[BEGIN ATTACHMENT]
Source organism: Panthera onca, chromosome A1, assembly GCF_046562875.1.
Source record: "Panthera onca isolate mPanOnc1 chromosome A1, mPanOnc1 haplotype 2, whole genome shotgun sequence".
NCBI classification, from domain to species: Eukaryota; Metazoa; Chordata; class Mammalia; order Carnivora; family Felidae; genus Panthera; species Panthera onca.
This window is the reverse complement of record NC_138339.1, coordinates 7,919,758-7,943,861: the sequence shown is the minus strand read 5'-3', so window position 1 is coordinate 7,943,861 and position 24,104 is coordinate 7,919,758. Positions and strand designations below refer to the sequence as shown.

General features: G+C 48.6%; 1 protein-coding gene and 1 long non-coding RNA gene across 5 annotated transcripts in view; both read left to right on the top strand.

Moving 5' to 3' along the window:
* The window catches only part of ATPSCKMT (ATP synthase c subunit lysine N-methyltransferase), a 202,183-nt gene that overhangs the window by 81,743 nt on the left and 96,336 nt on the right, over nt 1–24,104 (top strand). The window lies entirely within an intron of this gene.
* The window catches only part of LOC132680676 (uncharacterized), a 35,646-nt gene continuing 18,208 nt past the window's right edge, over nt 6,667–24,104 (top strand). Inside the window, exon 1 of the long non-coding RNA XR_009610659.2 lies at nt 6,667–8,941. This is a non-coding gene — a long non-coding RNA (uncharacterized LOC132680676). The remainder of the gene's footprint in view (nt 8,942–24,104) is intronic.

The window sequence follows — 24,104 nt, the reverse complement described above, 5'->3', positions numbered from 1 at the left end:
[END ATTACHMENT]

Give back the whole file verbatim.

Source organism: Panthera onca, chromosome A1, assembly GCF_046562875.1.
Source record: "Panthera onca isolate mPanOnc1 chromosome A1, mPanOnc1 haplotype 2, whole genome shotgun sequence".
NCBI classification, from domain to species: Eukaryota; Metazoa; Chordata; class Mammalia; order Carnivora; family Felidae; genus Panthera; species Panthera onca.
This window is the reverse complement of record NC_138339.1, coordinates 7,919,758-7,943,861: the sequence shown is the minus strand read 5'-3', so window position 1 is coordinate 7,943,861 and position 24,104 is coordinate 7,919,758. Positions and strand designations below refer to the sequence as shown.

General features: G+C 48.6%; 1 protein-coding gene and 1 long non-coding RNA gene across 5 annotated transcripts in view; both read left to right on the top strand.

Moving 5' to 3' along the window:
* The window catches only part of ATPSCKMT (ATP synthase c subunit lysine N-methyltransferase), a 202,183-nt gene that overhangs the window by 81,743 nt on the left and 96,336 nt on the right, over nt 1–24,104 (top strand). The window lies entirely within an intron of this gene.
* The window catches only part of LOC132680676 (uncharacterized), a 35,646-nt gene continuing 18,208 nt past the window's right edge, over nt 6,667–24,104 (top strand). Inside the window, exon 1 of the long non-coding RNA XR_009610659.2 lies at nt 6,667–8,941. This is a non-coding gene — a long non-coding RNA (uncharacterized LOC132680676). The remainder of the gene's footprint in view (nt 8,942–24,104) is intronic.

The window sequence follows — 24,104 nt, the reverse complement described above, 5'->3', positions numbered from 1 at the left end: